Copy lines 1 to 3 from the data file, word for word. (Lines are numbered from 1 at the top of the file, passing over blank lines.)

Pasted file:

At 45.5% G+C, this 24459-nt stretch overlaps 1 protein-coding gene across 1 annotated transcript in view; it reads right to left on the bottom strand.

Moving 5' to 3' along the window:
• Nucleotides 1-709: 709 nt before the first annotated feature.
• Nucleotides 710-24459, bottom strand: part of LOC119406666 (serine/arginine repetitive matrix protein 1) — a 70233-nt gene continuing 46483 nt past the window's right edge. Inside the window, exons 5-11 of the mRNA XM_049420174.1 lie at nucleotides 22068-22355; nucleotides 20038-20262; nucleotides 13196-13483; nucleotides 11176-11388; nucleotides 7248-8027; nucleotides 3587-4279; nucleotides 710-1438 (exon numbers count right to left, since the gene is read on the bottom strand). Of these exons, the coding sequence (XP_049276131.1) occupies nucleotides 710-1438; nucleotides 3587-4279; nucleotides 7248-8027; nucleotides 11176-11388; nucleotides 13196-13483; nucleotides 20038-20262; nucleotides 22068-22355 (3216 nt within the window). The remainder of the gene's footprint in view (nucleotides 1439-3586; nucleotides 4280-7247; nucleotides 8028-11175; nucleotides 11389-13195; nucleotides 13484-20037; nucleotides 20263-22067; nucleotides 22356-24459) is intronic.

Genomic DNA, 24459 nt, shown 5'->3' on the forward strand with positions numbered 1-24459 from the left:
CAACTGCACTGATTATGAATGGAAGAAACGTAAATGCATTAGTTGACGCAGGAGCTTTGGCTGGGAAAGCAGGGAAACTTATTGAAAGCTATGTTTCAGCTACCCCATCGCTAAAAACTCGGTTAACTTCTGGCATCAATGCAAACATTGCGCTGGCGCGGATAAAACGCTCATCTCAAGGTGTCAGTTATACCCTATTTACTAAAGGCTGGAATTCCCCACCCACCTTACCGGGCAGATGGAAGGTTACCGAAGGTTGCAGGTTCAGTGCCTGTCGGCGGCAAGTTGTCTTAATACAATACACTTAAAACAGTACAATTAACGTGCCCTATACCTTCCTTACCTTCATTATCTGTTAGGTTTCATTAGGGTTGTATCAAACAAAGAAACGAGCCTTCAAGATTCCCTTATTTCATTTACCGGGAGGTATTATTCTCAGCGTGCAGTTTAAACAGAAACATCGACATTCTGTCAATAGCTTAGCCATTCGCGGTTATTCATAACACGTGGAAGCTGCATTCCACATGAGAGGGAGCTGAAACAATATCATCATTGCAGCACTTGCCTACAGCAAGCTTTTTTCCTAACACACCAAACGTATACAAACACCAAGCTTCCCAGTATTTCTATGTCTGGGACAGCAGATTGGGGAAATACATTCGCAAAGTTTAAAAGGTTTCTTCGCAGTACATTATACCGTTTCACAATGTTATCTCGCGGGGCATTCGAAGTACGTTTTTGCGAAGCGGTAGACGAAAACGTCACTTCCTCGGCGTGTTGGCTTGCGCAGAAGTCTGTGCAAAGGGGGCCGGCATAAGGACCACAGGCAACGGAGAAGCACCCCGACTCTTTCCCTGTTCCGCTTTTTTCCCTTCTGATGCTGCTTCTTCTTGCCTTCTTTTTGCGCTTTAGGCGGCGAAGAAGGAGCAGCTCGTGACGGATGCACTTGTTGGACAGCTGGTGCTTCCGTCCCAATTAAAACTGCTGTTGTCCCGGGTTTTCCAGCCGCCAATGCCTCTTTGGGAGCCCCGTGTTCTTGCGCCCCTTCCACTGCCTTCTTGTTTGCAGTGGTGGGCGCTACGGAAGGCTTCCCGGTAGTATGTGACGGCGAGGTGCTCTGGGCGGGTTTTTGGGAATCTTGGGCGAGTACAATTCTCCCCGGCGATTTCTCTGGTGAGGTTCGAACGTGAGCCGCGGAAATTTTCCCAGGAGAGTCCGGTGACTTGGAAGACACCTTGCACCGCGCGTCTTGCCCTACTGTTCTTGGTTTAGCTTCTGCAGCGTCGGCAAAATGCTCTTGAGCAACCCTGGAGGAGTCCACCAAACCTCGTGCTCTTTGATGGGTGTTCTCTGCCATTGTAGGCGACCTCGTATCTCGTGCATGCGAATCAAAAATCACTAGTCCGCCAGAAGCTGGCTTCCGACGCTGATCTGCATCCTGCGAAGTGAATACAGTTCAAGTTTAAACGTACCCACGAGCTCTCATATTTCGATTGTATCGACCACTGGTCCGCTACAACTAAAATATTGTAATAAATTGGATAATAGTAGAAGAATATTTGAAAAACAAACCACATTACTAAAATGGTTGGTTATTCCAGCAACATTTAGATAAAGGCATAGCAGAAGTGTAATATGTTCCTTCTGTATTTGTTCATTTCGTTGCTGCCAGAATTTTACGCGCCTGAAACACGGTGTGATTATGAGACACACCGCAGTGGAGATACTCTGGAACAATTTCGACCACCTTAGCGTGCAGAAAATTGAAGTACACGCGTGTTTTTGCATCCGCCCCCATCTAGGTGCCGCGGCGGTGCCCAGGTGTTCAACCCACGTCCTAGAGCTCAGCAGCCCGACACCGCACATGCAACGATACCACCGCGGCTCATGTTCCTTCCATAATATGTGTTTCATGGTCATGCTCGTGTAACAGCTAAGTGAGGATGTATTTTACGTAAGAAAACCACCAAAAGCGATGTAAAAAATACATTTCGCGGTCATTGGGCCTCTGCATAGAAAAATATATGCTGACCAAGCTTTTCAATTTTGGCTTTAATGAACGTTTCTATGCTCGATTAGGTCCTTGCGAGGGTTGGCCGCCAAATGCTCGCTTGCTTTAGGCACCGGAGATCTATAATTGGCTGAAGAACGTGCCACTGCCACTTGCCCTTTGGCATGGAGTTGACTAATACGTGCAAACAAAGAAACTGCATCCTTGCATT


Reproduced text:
At 45.5% G+C, this 24459-nt stretch overlaps 1 protein-coding gene across 1 annotated transcript in view; it reads right to left on the bottom strand.

Moving 5' to 3' along the window:
• Nucleotides 1-709: 709 nt before the first annotated feature.